SASKATOON -- Saskatchewan Finance Minister Kevin Doherty is taking umbrage with accusations that the government is hiding the truth about the province's finances.
"Nobody's lying about anything here," he said Monday at the legislature.
"We are gathering the information (and) the information's going to be presented on March 22 along with the budget, three weeks from this Wednesday."
The third quarter ended in December and Opposition finance critic Cathy Sproule said the government should have released a budget update by now.
Sproule said fresh numbers would provide a clear picture instead of speculation about an estimated $1.2-billion deficit.
"For Saskatchewan families and workers, times are tough, but, instead of providing honesty and stability, the Sask. Party keeps lying about the facts and throwing around phrases like 'transformational change' and 'everything is on the table,' " Sproule said in Saskatoon.
"The people of the province deserve to know the truth."
The NDP said third-quarter updates have been released in February since 2012, with the exception of 2015, when the government didn't release one because it was changing the way finances are reported.
The government used to report the budget on its general revenue fund, which was just the government's operating expenses and revenues.
It switched to what is called a summary basis, which includes all parts of government and Crown corporations, and was recommended by the provincial auditor.
Doherty said that's one reason why it takes more time to pull the numbers together.
"It's just not ready yet. Nobody's hiding anything. If the numbers were ready to be released, we would release it tomorrow."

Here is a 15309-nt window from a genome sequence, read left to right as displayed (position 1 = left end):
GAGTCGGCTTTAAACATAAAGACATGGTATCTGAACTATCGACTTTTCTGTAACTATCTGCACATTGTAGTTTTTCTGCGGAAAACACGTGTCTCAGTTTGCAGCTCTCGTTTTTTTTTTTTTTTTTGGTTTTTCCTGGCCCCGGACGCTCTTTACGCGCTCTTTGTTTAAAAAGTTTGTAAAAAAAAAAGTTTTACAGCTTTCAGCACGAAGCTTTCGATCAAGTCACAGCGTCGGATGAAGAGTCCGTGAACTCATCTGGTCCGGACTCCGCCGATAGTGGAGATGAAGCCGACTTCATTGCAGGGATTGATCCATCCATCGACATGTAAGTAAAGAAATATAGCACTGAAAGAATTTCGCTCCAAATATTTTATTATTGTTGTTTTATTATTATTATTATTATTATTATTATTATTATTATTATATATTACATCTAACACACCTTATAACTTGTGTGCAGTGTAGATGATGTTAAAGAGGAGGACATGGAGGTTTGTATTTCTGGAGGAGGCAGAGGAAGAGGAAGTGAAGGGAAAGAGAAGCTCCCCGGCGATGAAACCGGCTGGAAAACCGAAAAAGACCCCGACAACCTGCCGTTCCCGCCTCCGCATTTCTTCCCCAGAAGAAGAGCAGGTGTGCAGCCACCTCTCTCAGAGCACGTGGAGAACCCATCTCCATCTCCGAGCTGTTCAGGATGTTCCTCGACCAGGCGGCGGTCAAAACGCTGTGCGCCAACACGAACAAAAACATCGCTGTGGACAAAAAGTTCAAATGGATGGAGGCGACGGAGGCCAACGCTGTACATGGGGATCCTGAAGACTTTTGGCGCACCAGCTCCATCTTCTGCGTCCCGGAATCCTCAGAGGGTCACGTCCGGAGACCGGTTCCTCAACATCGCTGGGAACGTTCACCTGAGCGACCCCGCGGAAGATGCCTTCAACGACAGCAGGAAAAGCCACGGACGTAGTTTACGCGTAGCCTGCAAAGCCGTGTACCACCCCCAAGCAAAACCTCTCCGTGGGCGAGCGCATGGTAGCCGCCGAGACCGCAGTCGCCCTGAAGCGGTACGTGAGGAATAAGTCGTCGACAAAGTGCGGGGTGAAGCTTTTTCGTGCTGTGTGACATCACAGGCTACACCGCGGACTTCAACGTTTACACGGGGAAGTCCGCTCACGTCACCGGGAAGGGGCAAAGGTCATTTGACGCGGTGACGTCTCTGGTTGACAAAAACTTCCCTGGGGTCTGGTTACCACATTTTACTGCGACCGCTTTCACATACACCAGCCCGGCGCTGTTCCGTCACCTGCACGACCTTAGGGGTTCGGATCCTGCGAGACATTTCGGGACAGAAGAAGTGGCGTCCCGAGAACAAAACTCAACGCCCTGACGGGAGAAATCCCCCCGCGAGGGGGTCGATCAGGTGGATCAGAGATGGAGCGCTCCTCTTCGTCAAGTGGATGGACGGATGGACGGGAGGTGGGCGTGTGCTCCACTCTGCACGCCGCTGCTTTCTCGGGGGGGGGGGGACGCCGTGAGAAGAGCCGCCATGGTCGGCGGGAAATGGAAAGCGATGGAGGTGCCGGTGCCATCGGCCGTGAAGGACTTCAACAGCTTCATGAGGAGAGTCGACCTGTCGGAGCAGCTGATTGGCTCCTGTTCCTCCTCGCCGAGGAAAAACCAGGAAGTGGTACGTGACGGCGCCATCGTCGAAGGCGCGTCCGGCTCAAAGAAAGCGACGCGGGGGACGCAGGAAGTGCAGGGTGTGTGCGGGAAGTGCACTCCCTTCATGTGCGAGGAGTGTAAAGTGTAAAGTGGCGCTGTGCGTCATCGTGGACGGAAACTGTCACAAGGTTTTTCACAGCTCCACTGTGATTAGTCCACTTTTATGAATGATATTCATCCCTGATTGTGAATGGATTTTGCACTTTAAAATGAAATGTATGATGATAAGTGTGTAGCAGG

The NDP raised similar concerns last summer when the government did not release a first-quarter budget update.
Doherty said last September that the fiscal year was unusual because of the provincial election last April and the timing of the budget. The government tabled the budget in June instead of March.
That meant the budget passed and the first quarter ended on the same day, so the numbers that the public saw June 1 were essentially first-quarter numbers, he said.
The government projected a deficit of $434 million when it introduced the budget last June. That climbed to about $1 billion when the mid-year update was released last fall.
Premier Brad Wall told the Saskatchewan Urban Municipalities Association earlier this month that the provincial deficit is up to about $1.2 billion. The premier said tax revenue is lower than forecast and crop insurance claims are up $250 million because of a late harvest.
The government is also trying to save money because of a big drop in revenue from oil and gas, potash and uranium.
"We don't have all the different revenue figures in. We don't have all the different expenditure numbers in to say assuredly, 'Here's the actual number that we're forecasting for the end of the year' until they consolidate all of that," said Doherty.
The government has publicly mused that public servants could be forced to take unpaid days off as it wrestles with the deficit.
Wage rollbacks, layoffs in health care and education and tax increases are also being considered.